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Bond, Uncle Bond – by Kate Grimond, Ian Fleming's niece

Features | By Kate Grimond

Blue plaque erected in 1996 by English Heritage at 22 Ebury Street, Belgravia, London SW1W 8LW, City of Westminster (CC BY-SA 4.0 https://creativecommons.org/licenses/by-sa/4.0/)

As Sean Connery sadly dies, aged 90, Kate Grimond remembers Ian Fleming – her prescient, funny, diffident uncle

As Sean Connery sadly dies, aged 90, Kate Grimond remembers Ian Fleming – her prescient, funny, diffident uncle

I last saw my uncle, Ian Fleming, in church at his mother’s funeral in 1964. He was in the pew opposite, supporting himself with a stick and with that grey-white visage of the very ill. Less than a fortnight later, he too was dead, at the age of 56.

For the previous few weeks, he and his mother (my grandmother) had been in nursing homes – he in Hove and she nearby in Brighton – which was distressing but, it has to be said, made visiting easier for members of the family. My father, Peter Fleming, drove there with his half-sister, Amaryllis, who, always more straight-talking, said on the way back, ‘You realise that Ian is dying’. My father refused to countenance this and said, ‘Nonsense’ – or some such.

Ian died on 12th August 1964, poignantly on the 12th birthday of his son, Caspar. It was also the day that the first copies of his only children’s book, Chitty Chitty Bang Bang, were sent out.

For our side of the family – well, for my father – the Glorious Twelfth, the opening of the grouse-shooting season, was always a red-letter day. And there we were that day, on a moor in southern Scotland (Sister Teresa of these pages among our number). During a damp, tweedy picnic – tartan rugs, steaming dogs, tin thermoses – I noticed my father sitting a little away from the group and not joining in. He had heard the news of his brother’s death that morning – but told us only when we returned to the house. He then left for the south. Tributes to the creator of James Bond poured in.

Only two years had passed since Ursula Andress in a white bikini had stepped out of the sea holding a conch in the first Bond film, Dr No.

That was followed a year later by From Russia with Love, for the première of which Ian’s formidably social wife, Ann, threw a party at their house in Victoria Square, to which I went with my father.

I remember sitting on an upstairs landing at a round table in the middle of which was a large bowl of caviar (something I had never seen before), accompanied by chopped eggs and raw onion. On dainty chairs in the elegant drawing room off that landing perched corpulent men such as Evelyn Waugh, Cyril Connolly and Arnold Goodman. They were Ann’s – not Ian’s – friends, and he soon sloped off to bed.

The films brought untold success and celebrity to Ian in those last couple of years, but genetic heart disease, made many times worse by years of heavy drinking and smoking, had taken its toll. Roll back to the healthier years and you find an attractive, interesting, complicated man; a clubman, never happier than when playing golf or bridge with undemanding companions; a loner au fond; a pursuer of women – and also pursued by them; a cruel tease and a kind friend; someone with a keen visual sense and an unusual gift of prescience.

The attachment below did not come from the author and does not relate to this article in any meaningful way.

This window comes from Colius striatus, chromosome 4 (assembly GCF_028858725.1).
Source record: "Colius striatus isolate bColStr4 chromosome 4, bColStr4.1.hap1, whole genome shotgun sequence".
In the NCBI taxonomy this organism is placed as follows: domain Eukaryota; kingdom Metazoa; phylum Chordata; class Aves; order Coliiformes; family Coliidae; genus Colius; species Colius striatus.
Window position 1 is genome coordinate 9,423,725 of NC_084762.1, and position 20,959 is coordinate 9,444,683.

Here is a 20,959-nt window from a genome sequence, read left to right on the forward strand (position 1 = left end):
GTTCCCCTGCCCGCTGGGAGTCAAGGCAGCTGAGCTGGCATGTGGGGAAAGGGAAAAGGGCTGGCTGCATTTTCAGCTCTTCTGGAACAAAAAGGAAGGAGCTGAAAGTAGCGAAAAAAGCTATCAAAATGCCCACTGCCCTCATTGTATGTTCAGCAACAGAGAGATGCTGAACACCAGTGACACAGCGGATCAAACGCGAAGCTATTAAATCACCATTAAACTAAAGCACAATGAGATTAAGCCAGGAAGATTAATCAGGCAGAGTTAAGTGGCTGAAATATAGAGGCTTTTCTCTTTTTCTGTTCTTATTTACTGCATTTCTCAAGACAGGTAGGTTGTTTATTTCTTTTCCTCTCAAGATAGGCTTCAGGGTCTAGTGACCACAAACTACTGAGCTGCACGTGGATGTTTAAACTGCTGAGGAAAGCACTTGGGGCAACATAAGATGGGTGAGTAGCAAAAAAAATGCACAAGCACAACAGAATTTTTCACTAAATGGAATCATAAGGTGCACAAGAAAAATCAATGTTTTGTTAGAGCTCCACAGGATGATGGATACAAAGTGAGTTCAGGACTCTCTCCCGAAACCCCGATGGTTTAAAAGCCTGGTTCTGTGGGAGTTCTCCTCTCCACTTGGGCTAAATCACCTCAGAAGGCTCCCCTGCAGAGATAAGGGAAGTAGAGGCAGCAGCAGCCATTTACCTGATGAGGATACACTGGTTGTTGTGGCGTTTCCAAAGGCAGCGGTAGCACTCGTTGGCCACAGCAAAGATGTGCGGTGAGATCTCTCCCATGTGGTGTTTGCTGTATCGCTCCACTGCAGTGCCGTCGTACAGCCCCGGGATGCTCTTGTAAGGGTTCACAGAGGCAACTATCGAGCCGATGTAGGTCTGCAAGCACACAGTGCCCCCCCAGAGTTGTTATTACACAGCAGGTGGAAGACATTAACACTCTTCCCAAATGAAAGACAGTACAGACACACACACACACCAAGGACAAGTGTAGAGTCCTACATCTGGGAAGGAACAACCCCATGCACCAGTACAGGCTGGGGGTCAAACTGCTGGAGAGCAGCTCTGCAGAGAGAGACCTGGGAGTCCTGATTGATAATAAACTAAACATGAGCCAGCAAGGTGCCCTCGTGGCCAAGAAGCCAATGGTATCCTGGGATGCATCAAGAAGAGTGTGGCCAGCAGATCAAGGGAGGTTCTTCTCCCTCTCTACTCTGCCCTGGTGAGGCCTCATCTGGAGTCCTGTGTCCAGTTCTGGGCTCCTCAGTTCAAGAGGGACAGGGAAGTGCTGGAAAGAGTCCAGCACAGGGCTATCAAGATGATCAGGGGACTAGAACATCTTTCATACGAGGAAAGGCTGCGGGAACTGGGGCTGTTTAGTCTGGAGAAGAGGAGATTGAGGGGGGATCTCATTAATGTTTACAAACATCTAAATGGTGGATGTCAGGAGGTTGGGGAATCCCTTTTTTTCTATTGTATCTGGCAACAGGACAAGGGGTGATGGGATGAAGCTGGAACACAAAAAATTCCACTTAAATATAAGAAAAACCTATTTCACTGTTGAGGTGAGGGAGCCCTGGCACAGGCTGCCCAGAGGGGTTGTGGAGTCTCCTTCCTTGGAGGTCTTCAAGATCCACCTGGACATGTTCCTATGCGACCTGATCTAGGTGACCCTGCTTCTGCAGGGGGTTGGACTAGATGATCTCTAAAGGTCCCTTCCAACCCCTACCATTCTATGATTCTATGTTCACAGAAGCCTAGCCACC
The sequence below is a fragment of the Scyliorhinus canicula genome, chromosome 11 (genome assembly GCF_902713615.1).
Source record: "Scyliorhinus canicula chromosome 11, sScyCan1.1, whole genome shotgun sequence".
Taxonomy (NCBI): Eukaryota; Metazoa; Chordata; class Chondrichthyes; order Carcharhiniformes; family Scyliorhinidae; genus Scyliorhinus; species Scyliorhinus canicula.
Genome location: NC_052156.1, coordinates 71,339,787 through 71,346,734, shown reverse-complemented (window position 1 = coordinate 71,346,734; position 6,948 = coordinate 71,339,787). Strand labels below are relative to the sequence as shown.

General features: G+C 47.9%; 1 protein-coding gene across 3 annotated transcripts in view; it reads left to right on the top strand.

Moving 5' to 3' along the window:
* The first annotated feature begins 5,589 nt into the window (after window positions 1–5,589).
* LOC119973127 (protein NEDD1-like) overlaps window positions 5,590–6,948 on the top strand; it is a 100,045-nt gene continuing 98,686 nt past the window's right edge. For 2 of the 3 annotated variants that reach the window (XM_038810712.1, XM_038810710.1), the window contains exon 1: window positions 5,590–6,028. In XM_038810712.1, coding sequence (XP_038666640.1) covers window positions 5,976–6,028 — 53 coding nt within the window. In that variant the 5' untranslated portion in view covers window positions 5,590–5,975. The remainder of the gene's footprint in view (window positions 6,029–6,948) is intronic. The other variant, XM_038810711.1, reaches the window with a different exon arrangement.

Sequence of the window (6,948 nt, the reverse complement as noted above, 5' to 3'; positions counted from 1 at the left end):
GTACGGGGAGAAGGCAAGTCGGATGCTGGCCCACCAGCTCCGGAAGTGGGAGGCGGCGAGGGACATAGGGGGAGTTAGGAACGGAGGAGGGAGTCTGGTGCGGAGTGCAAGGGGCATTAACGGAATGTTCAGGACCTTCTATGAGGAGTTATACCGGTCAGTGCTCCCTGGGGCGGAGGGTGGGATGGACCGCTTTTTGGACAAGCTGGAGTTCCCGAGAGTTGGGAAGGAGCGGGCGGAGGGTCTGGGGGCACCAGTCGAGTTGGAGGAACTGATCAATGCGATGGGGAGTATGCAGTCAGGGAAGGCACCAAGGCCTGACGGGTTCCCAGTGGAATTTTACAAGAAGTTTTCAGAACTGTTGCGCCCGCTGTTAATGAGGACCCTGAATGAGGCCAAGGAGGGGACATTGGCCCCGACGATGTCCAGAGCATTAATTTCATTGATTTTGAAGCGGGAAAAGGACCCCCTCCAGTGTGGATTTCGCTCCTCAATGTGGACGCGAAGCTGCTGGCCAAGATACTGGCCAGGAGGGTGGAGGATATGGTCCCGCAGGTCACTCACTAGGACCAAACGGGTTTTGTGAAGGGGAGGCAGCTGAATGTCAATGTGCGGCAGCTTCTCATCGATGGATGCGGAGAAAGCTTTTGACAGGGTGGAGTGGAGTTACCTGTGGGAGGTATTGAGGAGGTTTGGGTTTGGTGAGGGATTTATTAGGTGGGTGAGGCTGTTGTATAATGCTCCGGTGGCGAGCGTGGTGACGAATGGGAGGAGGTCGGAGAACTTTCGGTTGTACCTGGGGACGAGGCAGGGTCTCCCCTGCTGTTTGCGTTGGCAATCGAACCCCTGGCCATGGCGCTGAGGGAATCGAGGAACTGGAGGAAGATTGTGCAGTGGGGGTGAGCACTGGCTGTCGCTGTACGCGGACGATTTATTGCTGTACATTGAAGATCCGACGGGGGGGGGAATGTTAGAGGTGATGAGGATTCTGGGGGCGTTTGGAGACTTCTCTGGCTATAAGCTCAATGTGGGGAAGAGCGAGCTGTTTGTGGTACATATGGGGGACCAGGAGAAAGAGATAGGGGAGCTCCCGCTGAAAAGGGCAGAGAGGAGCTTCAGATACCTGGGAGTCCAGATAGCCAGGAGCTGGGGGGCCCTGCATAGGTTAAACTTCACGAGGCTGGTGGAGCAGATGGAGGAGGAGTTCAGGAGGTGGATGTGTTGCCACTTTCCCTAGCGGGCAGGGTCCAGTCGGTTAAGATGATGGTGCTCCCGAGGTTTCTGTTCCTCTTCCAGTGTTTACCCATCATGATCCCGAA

For my sister, my brother and me, living deep in the country in the drab austerity of the 1950s with dark boxy cars, tinned fruit, corned beef and liquorice sticks, a visit from Ian was a tonic. Long before James Bond had caught the public’s attention, he would arrive in a car that had an extra purr to the engine, and he would make us all laugh, tell us interesting facts and bring tales of foreign places. A bore he was not.

My father, Peter (1907-71), was a writer all his life, much lauded for his travel writing in the 1930s. He won the prizes; he occupied that ground.

Ian (1908-64) was the second of four brothers. After a mixed career – Sandhurst, Reuters, the City and then, unexpectedly but crucially, five years’ war service at the heart of naval intelligence – he did not put pen to paper seriously until he was in his 40s, and then only with diffidence and embarrassment.

In 1953, Coronation year, with encouragement and help from his friend the poet William Plomer (pronounced Ploomer), Casino Royale was published and James Bond came into existence.

A book a year followed – 12 novels and two collections of short stories – all written in the two months he spent in Jamaica. ‘Not a patch on his brother, but very readable’ was the thrust of many of the early reviews.

His style of short sentences and expressions such as ‘Bond’s gun spoke once’ was mocked, only to be widely emulated, and his genius for names and titles has ensured that many are now part of the lexicon; barely a day goes by when you don’t come across a pun or a play on those titles.

To a journalist who visited him in Jamaica in his last year, Ian Fleming said, ‘One can only be grateful to the talent that came out of the air, and to one’s capacity for hard, concentrated effort. I am perhaps the smallest and most profitable one-man factory in the world. I don’t want yachts, racehorses or a Rolls-Royce. I want my family and friends and good health and to have a small treadmill, with a temperature of 80 degrees in the shade and in the sea, to come to every year for two months. And to be able to work there and look at the flowers and fish, and somehow to give pleasure, whether innocent or illicit, to people in their millions. Well, you can’t ask for more.’

There is no question that, as the Broccoli family’s 25th Bond film, No Time to Die, opens, pleasure indeed has been given worldwide, and for those of us who have been associated with the ‘factory’ it has been, above all, fun.

Even Her Majesty recognised that for the opening of the 2012 Olympic Games in London.

No Time to Die is released on 3rd April


This story was from April 2020 issue. Subscribe Now